07 June 2014

Practicing with an Index Card Challenge

I've been very productive this week, making small 4 x 6 inch pieces everyday for the past seven days.

June 1 is the beginning of an annual challenge for artists called ICAD = Index Card A Day. The Mistress of Ceremonies is Tammy Garcia over at Daisy Yellow.

Tammy is a-mazing at watercolor and drawing techniques and her index card challenge is so simple that children can follow along -- just find an index card and paint, draw, glitter, sew or do whatever visual art you do on it's surface. Just one card each day from June 1 to the end of July, or 61 cards.

There are prompts for each day and weekly themes if you need inspiration. Sometimes I'll use them and sometimes I may go off on my own.

I am still trying to discover if I have a "style" or what makes my particular art unique.

An abstract watercolor background becomes the sun and a beach.
I have been dabbling in rubber stamping, collage, drawing with pen and pencil for several years. More recently, I've explored acrylic paint and tried to be more serious about watercolors.  Now I'm trying to figure out which techniques work best for me. The only way to do that is practice.

My favorite ICAD that I've made so far. Prompts: Text + Puzzle.  India ink, pen and watercolor over a page from an illustrated edition of The Arabian Nights.  I decorated first, then cut up the paper into puzzle pieces and arranged them so that you could see the spaces in between just a bit.
The idea with this art challenge is not to make "finished" works of art, but just to make art.  I am working on figuring out how to make the idea in my mind manifest on the paper.  If this ends up being messy: fine. If this results in something that looks good: great!

Prompts: Text + Galaxy. I made dots and circles on this card, way before I thought of turning them into planets. When I got to the prompt "galaxy" I thought of a watercolor resist painting that I made a few years ago.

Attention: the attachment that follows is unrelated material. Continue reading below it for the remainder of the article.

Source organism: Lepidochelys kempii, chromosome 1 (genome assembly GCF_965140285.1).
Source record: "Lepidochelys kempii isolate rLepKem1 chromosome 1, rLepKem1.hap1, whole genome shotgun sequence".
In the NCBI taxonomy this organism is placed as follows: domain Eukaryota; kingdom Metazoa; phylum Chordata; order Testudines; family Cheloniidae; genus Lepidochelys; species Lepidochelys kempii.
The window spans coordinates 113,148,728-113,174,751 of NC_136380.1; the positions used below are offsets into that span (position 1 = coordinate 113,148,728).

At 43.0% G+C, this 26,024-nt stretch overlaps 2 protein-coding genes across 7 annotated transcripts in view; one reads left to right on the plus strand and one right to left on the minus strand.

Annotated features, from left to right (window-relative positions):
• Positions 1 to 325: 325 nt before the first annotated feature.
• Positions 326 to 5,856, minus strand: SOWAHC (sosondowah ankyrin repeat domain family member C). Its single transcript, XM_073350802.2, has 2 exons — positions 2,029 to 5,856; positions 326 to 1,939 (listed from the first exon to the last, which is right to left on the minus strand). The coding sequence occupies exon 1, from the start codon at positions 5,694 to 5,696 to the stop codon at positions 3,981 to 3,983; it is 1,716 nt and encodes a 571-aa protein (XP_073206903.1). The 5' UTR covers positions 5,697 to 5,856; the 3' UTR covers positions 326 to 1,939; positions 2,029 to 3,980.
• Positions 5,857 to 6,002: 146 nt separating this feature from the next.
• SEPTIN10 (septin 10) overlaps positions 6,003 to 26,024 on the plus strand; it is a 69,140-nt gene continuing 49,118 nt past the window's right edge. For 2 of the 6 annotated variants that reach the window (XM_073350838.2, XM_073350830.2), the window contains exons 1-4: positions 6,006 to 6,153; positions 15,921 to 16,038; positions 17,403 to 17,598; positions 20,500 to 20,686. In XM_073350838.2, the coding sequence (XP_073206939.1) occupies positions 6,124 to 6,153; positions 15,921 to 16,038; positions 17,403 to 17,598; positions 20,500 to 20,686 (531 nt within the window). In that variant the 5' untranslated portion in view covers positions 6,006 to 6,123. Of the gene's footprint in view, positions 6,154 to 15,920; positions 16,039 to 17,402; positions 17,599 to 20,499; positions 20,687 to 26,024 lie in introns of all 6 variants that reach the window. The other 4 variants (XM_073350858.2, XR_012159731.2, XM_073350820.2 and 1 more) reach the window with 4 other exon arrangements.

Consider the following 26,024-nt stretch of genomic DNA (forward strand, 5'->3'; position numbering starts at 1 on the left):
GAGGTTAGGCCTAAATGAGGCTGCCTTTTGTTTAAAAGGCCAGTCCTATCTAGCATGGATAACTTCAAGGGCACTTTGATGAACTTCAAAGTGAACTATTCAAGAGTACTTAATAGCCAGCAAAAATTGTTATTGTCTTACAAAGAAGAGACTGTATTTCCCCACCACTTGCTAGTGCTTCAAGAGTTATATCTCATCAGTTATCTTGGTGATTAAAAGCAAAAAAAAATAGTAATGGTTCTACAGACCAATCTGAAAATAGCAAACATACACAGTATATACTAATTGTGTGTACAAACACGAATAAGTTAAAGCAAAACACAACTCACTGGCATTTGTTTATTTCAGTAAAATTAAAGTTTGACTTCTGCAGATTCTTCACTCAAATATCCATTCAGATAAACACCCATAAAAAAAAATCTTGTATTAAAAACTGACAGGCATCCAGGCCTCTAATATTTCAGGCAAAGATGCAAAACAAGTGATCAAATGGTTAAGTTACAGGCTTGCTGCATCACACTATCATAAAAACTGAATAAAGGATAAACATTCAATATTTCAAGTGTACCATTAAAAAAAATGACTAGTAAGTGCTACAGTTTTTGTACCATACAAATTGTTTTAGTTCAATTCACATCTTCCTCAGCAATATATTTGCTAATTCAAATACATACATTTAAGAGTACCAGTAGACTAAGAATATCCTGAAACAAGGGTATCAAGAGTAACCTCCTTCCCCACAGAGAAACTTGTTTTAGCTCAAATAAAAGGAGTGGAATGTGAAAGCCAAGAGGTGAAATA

01 June 2014

Turning My Face Towards the Light

Last winter was a long and cold season. I had to fight hard in order to keep the winter blues away.  I am now fully aware that I experience a dramatic shift in mood and energy once autumn rolls around. It has been a struggle to educate myself on how to deal with this mental roller coaster.

I bought a blue light box in late November and began using it every morning at the recommendation of a medical practitioner. I reminded myself to take walks outside in the sunlight on my lunch breaks whenever the weather wasn't too bitter. I sat near any windows I found. My daily routine included opening the shades in my apartment early every morning (I know, it seems obvious that the shades should be open, but I like it in my cave when my winter mood is upon me.)

The one fully-realized painting I did was of a sleeping girl and her guardian wolf in the winter woods. I was actually quite pleased with how the vision in my head was realized on the page. The painting is actually proof that I managed to gather some energy for art-making even in the darkest month. Too late, I realized that I had already planned another project to distract myself again from art-making.

Fearing the mental stagnation that I felt during the winter 2013, I had enrolled myself in an intellectually challenging, paralegal class that began in January. It was a test, really, to figure out if I wanted to expand my career horizons. I worked hard all semester, and did well in the course, and the information will be useful. I also learned that I don't want to go in that career direction. A useful thing to learn.  I had a sinking suspicion that as easy as it is for me to do well in a field where brain-power is key, focusing on adding facts to my brain at this point in my life is kind of like running on a treadmill. True, it is good exercise, but it is at odds with a need to expand and vary my training. Especially, if I have a goal to think beyond the boundaries of my life as it has been until now.   Taking the law class helped me to decide that making art is what I need to be doing with my spare time.